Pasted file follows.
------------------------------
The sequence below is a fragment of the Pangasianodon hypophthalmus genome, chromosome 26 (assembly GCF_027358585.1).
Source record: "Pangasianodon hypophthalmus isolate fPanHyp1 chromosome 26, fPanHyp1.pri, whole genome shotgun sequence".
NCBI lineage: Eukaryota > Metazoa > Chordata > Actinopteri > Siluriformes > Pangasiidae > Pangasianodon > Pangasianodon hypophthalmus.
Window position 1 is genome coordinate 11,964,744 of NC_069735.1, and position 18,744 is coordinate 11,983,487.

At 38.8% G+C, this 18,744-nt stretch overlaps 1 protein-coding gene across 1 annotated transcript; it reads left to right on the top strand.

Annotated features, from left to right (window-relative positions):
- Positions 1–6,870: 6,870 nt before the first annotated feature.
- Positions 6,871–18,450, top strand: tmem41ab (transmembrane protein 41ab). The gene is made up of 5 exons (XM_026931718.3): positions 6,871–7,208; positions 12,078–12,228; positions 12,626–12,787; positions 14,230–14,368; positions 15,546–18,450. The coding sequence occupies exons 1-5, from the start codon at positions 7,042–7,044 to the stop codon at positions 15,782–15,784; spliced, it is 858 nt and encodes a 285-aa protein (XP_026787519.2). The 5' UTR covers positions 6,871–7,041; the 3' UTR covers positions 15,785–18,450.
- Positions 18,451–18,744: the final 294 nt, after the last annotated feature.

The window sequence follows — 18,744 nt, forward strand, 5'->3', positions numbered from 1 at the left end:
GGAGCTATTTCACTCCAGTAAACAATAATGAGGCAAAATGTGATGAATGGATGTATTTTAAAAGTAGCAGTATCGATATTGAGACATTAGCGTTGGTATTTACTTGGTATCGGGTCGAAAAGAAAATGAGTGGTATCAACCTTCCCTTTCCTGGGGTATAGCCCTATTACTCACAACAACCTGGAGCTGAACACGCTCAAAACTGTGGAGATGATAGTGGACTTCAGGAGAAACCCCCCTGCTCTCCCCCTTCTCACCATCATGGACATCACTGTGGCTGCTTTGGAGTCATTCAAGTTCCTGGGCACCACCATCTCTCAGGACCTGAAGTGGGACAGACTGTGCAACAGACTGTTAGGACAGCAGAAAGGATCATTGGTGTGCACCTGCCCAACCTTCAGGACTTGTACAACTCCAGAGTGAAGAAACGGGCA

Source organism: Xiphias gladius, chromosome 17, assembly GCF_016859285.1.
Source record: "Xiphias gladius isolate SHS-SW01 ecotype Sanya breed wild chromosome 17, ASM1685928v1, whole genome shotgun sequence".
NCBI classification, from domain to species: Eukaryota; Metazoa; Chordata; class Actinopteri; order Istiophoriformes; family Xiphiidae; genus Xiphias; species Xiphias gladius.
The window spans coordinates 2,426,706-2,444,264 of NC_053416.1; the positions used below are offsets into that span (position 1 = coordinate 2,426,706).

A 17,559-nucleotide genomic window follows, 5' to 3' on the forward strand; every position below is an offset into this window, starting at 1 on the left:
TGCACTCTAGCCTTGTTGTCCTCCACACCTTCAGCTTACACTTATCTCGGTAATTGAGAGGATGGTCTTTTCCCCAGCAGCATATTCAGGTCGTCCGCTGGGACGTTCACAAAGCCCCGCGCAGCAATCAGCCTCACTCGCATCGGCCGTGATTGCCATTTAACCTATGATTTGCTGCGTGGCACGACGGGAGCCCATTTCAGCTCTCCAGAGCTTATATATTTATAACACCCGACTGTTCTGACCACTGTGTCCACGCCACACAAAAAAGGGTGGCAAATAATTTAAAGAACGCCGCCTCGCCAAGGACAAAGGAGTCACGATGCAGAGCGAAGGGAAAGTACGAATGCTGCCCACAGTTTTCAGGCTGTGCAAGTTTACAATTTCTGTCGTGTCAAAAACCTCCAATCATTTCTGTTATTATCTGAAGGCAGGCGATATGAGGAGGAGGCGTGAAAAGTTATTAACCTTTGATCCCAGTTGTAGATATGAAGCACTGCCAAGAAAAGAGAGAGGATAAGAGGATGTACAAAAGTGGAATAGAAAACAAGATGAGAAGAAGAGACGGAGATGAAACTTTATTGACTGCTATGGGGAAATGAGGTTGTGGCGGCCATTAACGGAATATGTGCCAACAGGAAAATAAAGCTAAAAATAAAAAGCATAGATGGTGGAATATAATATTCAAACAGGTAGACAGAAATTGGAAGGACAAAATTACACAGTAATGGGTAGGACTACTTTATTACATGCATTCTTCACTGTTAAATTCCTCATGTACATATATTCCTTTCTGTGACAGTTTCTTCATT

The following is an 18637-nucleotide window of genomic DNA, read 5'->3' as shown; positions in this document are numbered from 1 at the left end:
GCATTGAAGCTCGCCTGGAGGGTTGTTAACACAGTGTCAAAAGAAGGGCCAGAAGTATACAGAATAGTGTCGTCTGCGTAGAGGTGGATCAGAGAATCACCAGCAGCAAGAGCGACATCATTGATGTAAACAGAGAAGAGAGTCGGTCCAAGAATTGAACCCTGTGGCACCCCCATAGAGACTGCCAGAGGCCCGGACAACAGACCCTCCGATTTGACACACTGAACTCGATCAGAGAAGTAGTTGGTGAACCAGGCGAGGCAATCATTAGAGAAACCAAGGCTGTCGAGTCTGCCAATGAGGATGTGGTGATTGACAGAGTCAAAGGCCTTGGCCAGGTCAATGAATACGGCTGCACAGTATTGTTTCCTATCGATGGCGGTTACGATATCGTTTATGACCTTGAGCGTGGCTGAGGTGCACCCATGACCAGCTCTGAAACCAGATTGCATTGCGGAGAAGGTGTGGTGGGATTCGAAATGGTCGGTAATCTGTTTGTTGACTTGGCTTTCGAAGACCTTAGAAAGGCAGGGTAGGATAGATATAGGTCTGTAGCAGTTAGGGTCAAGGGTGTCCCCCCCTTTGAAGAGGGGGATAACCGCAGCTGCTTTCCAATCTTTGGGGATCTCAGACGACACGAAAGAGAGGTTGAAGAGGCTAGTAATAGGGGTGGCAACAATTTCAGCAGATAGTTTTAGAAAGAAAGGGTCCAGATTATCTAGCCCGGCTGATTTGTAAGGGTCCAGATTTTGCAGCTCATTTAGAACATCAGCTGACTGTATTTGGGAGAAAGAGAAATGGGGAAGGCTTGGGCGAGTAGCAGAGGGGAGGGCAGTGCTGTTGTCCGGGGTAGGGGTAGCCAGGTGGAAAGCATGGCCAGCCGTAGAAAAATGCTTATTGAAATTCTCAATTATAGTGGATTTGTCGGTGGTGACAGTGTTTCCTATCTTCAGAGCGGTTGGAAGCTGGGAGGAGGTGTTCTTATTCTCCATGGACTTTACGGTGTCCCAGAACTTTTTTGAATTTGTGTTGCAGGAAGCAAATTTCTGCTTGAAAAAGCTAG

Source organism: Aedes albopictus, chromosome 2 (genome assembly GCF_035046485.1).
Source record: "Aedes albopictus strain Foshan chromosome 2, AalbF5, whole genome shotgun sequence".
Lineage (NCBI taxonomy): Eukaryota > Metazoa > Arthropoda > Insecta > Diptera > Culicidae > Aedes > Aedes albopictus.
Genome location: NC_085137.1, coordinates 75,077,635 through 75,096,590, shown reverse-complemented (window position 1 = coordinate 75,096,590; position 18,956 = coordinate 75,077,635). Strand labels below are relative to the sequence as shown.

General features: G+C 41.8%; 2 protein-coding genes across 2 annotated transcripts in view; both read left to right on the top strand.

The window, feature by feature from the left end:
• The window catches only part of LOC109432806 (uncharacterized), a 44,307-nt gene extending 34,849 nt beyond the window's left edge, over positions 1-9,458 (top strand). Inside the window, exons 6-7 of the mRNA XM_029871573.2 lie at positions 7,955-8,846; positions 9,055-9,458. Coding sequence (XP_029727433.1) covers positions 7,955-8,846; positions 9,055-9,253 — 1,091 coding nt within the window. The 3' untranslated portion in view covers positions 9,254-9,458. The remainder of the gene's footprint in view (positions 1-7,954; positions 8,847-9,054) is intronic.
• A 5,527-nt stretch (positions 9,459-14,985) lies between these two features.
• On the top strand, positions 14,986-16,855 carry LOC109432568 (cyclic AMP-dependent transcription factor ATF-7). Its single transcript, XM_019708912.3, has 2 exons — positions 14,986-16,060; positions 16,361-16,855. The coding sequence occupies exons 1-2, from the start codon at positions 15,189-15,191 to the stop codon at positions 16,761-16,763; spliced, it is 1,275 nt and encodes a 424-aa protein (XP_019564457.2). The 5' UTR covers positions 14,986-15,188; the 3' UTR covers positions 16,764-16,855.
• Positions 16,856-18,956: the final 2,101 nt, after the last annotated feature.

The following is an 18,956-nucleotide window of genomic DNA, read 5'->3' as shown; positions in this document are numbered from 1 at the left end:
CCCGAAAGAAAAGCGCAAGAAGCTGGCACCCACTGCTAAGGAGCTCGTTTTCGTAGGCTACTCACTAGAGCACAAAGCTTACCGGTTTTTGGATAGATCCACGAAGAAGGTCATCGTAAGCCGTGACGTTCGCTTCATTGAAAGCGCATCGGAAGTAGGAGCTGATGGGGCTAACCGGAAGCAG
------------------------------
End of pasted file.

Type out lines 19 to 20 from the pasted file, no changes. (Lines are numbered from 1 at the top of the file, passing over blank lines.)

GCATTGAAGCTCGCCTGGAGGGTTGTTAACACAGTGTCAAAAGAAGGGCCAGAAGTATACAGAATAGTGTCGTCTGCGTAGAGGTGGATCAGAGAATCACCAGCAGCAAGAGCGACATCATTGATGTAAACAGAGAAGAGAGTCGGTCCAAGAATTGAACCCTGTGGCACCCCCATAGAGACTGCCAGAGGCCCGGACAACAGACCCTCCGATTTGACACACTGAACTCGATCAGAGAAGTAGTTGGTGAACCAGGCGAGGCAATCATTAGAGAAACCAAGGCTGTCGAGTCTGCCAATGAGGATGTGGTGATTGACAGAGTCAAAGGCCTTGGCCAGGTCAATGAATACGGCTGCACAGTATTGTTTCCTATCGATGGCGGTTACGATATCGTTTATGACCTTGAGCGTGGCTGAGGTGCACCCATGACCAGCTCTGAAACCAGATTGCATTGCGGAGAAGGTGTGGTGGGATTCGAAATGGTCGGTAATCTGTTTGTTGACTTGGCTTTCGAAGACCTTAGAAAGGCAGGGTAGGATAGATATAGGTCTGTAGCAGTTAGGGTCAAGGGTGTCCCCCCCTTTGAAGAGGGGGATAACCGCAGCTGCTTTCCAATCTTTGGGGATCTCAGACGACACGAAAGAGAGGTTGAAGAGGCTAGTAATAGGGGTGGCAACAATTTCAGCAGATAGTTTTAGAAAGAAAGGGTCCAGATTATCTAGCCCGGCTGATTTGTAAGGGTCCAGATTTTGCAGCTCATTTAGAACATCAGCTGACTGTATTTGGGAGAAAGAGAAATGGGGAAGGCTTGGGCGAGTAGCAGAGGGGAGGGCAGTGCTGTTGTCCGGGGTAGGGGTAGCCAGGTGGAAAGCATGGCCAGCCGTAGAAAAATGCTTATTGAAATTCTCAATTATAGTGGATTTGTCGGTGGTGACAGTGTTTCCTATCTTCAGAGCGGTTGGAAGCTGGGAGGAGGTGTTCTTATTCTCCATGGACTTTACGGTGTCCCAGAACTTTTTTGAATTTGTGTTGCAGGAAGCAAATTTCTGCTTGAAAAAGCTAG

Source organism: Aedes albopictus, chromosome 2 (genome assembly GCF_035046485.1).